Afghan Women to Train for Olympic Boxing

Twenty-five women from Afghanistan are training to box at the 2012 Olympics; the International Boxing Association has approved the wearing of hijabs beneath their headgear and clothes that cover their bodies in order to meet Islamic religious requirements. “We want to be as inclusive as we can,” an IBA spokesperson said in a recent article published by the Times Online. Oxfam is sponsoring the Afghan team in a program designed to promote peace and women’s rights.

I’d say the women’s toughest battle so far has been just convincing their families to allow them to fight. Cultural changes happen slowly, and they begin in small pockets of people who agree to a change. I expect that these women and everyone connected to them will be facing increased pressure in the coming months as word gets out. Theirs is a country where women can expect to face serious opposition, threats, harassment, and even serious bodily harm for simple freedoms that we in the U.S. have taken for granted for several generations. The ability to wear what we want, play on a sports team, or speak in public are choices our daughters have always had. The 25 Afgan boxers will have to show tremendous courage not just in the ring, but more importantly at home and in their communities in order to make their dreams a reality. I imagine they will run a tremendous risk, and my heart goes out to them. As Olympics minister Tessa Jowell said, “Their courage deserves to succeed.”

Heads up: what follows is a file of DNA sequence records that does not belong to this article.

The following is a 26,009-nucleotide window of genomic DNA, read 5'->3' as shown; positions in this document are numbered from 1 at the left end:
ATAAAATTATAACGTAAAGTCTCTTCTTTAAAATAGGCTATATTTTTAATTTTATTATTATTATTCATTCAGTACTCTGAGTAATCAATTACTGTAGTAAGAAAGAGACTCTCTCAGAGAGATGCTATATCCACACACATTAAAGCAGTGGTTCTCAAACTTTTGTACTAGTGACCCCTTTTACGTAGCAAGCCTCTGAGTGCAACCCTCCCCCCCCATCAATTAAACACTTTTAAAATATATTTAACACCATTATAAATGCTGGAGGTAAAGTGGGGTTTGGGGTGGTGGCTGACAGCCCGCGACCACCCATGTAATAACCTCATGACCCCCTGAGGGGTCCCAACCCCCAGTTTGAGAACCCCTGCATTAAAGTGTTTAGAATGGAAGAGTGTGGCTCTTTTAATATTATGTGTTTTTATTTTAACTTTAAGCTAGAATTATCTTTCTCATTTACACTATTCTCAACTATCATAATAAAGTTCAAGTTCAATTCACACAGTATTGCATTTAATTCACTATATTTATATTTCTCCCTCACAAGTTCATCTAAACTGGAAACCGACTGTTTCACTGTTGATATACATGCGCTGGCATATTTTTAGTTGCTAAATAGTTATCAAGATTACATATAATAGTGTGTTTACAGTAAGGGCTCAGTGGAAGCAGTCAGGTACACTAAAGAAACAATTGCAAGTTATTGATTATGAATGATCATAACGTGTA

Image credit: Ivanatm

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3 Responses to Afghan Women to Train for Olympic Boxing

  1. Lisa Creech Bledsoe October 5, 2009 at 7:44 pm #

    Can’t help myself; this was too funny:
    Burqa Boxers Tweet Exchange

  2. Neil McGgowan, Moscow, Russia January 27, 2011 at 9:24 am #

    Sure, I noticed Gabrielle Gifford’s right to free speech without threat of physical harm being exercised in the USA. You badly need to get over yourself.

  3. Lance Bledsoe January 30, 2011 at 7:41 am #

    If I understand correctly, the point in the above comment seems to be that since US Congresswoman Gabrielle Giffords was physically assaulted in Arizona in January 2011 while exercising her right to free speech, that the US is no farther along than Afghanistan when it comes to allowing women the same freedoms as men. It seems to me that this logic is flawed. As best I can tell, based on news reports speculating on the alleged assailant’s motives, and the fact that males as well as females were assaulted (and some killed) in the January attack, this violence doesn’t appear to be primarily an attack on women per se, but an attack on the ideas and political stances taken by certain people, both male and female. While that may be little comfort to the victims in the Arizona attack, I think this post was attempting to point out the threats of violence that Afghan women face because of their desire to box or wear certain clothing; these are threats of violence that Afghan men do not face.

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